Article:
In contrast to south Lafayette, you won't see too many yard signs in Maurice for either Don Trahan or Nancy Landry ' the two candidates vying for state representative of District 31 which stretches from Lafayette into northern Vermilion Parish. With both Trahan and Landry having strong family ties in the tight-knit Cajun community, where who's going to "make some votes" is typically a hot topic, many Maurice locals are mum on who they favor in the race.
"People are keeping it close to the vest," says Gary Villien, a member of the local board of aldermen who declines to say who he supports in the race. "Both [of the candidates] have ties to the village," he adds. "I'm curious to find out how it's going to be. I'm curious to see if Don Trahan will still have the ties that got him elected last time ' if he will maintain that level [of support] or if Nancy's going to make an impact."
Despite making up only about 20 percent of the district's overall voting population, the area of north Vermilion Parish promises to play a key role in the District 31 race. Trahan, a Maurice native, is counting on having the same strong support from his home base that won him the election in 2003. In that race, Trahan edged out Lafayette Republican Charlie Buckels by 13 votes in a runoff election. Buckels carried Lafayette Parish by more than 1,200 votes but captured only 30 percent of the vote in Vermilion Parish.
Four years later, Trahan once again finds himself in a heated contest. He's been greatly outspent and, by most accounts, outworked by political newcomer Nancy Landry, who has been actively raising money for a year and walking door to door throughout the district for almost four months. "I've knocked on almost 6,000 doors," she says.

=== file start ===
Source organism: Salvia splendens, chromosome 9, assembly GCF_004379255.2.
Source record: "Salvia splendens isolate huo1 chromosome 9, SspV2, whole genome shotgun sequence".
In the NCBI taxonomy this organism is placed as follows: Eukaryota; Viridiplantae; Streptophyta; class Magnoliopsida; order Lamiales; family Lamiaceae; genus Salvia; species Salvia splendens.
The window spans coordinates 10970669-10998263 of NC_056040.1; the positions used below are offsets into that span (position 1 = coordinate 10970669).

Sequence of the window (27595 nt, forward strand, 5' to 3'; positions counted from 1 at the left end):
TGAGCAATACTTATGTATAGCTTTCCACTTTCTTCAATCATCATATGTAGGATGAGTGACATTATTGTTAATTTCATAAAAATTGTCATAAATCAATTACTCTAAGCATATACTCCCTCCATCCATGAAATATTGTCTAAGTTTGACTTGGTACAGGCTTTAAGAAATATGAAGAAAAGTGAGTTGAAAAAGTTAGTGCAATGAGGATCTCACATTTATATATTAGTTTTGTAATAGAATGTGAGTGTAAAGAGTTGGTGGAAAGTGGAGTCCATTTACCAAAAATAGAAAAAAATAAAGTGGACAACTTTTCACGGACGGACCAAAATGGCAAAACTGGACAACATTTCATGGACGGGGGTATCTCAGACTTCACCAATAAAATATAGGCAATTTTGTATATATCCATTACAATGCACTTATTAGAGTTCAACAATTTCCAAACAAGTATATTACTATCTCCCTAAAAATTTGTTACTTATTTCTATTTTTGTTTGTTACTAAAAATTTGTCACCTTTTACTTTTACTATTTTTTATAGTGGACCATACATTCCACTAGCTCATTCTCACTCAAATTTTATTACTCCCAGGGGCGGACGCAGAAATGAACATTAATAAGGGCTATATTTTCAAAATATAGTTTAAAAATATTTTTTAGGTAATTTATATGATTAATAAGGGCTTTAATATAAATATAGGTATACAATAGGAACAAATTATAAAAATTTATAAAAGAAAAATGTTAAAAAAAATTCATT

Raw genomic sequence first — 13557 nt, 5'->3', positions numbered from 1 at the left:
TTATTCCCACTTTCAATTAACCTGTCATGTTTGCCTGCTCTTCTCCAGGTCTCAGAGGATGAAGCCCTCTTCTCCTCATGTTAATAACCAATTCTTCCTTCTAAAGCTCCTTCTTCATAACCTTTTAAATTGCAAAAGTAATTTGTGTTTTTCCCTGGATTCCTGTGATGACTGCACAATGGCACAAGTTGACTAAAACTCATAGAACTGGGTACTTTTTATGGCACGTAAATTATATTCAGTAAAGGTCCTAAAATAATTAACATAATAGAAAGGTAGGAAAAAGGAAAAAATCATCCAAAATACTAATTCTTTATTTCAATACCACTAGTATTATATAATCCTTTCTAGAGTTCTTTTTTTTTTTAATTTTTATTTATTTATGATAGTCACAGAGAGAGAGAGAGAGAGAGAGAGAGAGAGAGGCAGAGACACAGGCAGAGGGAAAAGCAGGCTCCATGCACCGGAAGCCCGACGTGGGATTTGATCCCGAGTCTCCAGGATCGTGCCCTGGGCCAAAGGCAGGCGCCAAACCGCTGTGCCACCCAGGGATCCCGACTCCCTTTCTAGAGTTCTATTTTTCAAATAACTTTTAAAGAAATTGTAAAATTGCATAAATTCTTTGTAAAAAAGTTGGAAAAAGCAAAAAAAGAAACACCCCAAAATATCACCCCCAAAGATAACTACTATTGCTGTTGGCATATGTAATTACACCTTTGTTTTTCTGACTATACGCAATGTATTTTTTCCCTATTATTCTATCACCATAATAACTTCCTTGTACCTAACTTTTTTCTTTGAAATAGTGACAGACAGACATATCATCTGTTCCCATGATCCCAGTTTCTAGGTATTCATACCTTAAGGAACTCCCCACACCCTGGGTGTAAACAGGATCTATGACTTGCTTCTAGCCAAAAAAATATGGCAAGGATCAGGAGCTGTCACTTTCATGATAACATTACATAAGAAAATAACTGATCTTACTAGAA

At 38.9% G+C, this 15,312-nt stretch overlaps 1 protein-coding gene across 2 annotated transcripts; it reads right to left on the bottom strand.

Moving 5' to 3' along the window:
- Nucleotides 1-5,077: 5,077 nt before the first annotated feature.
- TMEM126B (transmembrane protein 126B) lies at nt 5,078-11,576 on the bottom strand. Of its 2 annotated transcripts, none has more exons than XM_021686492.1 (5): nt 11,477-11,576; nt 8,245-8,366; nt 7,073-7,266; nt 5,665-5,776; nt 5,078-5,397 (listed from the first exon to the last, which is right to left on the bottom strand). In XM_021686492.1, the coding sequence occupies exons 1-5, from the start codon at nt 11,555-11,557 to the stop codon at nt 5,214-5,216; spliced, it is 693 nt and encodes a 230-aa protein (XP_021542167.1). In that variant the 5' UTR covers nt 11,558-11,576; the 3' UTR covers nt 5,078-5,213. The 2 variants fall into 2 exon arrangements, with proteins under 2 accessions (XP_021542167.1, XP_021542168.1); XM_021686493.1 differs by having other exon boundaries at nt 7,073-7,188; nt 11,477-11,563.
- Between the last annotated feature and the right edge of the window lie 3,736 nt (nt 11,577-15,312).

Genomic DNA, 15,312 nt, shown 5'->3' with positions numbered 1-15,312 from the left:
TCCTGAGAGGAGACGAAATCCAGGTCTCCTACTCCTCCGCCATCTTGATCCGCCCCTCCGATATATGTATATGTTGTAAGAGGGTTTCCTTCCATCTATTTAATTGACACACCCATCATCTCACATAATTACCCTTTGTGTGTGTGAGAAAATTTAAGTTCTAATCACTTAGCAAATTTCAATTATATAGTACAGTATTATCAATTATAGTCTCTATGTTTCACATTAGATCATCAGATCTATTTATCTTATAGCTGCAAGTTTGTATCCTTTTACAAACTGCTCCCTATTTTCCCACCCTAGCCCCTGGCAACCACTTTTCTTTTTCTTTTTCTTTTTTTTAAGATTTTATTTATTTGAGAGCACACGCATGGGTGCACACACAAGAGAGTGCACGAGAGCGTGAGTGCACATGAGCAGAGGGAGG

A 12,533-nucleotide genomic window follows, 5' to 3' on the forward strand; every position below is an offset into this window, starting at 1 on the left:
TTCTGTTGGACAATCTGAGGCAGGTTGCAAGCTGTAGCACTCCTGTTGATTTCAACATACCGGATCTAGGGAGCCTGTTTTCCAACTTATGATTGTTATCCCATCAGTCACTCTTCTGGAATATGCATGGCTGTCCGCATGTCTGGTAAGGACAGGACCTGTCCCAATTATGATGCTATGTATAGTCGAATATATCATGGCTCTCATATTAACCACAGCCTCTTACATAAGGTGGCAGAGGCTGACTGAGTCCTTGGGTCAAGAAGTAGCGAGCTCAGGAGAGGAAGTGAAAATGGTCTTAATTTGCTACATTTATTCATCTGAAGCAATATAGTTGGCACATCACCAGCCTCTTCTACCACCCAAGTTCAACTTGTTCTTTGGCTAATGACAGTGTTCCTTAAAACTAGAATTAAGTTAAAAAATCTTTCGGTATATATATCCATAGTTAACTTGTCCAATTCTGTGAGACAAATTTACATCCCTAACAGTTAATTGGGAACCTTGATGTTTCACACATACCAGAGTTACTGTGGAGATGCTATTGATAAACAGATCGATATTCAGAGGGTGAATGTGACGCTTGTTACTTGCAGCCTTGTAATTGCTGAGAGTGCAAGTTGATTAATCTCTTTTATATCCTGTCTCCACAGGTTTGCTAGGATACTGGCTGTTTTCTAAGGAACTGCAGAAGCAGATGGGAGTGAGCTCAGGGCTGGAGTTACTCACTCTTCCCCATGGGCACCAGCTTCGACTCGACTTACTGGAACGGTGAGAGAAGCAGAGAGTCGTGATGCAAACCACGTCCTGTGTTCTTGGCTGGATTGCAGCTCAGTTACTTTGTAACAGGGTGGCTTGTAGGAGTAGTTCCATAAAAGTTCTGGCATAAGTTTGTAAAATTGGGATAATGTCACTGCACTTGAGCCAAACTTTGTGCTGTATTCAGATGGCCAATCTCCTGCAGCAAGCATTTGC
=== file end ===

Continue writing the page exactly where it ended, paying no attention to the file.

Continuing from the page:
She launched her first TV ads in March. Her message has largely centered around her bio as an award-winning family law counselor and a proponent for sweeping ethics reform in the state Legislature. Landry is a divorced single mother with two sons ' a rarity in politics ' and has used that experience to reach out to other people. "It's made me a stronger person," she says. "I've always tried to use the experiences I've had to help other people. Everybody's had their family troubles and personal difficulties. I think what sets people apart is how you handle it and what you do with that experience. Do you help other people with it or do you brush it under the rug?"
Last week, Landry's campaign put out a press release saying she is now in the lead with under a month to go in the election. According to a poll her campaign commissioned from Southern Media & Opinion Research out of Baton Rouge, Landry has surged passed the incumbent. The poll shows 38 percent of voters favoring Landry, compared to 30 percent for Trahan, and 32 percent undecided. "I've been working really hard for a year now," Landry says. "I think the feedback we got from the poll shows that the message we've been trying to get out is reaching the people, and they're responding."
Trahan, who just began launching ads and getting his campaign signs out last week, dismisses Landry's poll. He says he's seen other polls that show him in the lead and thinks he'll have a bigger edge once most of the undecided voters look at his record and experience. "Nancy's outspent me three to one," Trahan says. "And I haven't started my campaign yet. When I get my message out, it's going to be all the difference."
The most recent campaign finance reports show that, as of Sept. 10, Landry had raised a total of $125,410, with $47,800 left in the bank. At press time, Trahan's latest finance report was not yet available, but the incumbent says he plans to raise and spend approximately $70,000 throughout the course of the campaign ' roughly the same amount he spent in his last race. Trahan plans on largely utilizing direct mail and radio ads, noting TV is not as personable. Trahan's last campaign finance report, filed in January, also shows his affinity for another old school campaign tactic. According to the report, Trahan spent approximately $320 in campaign funds on "gifts" from cigar shops. "That's a common practice," he says, noting he likes to hand out the stogies at fund-raisers and other political events. "Instead of buying drinks, I buy cigars."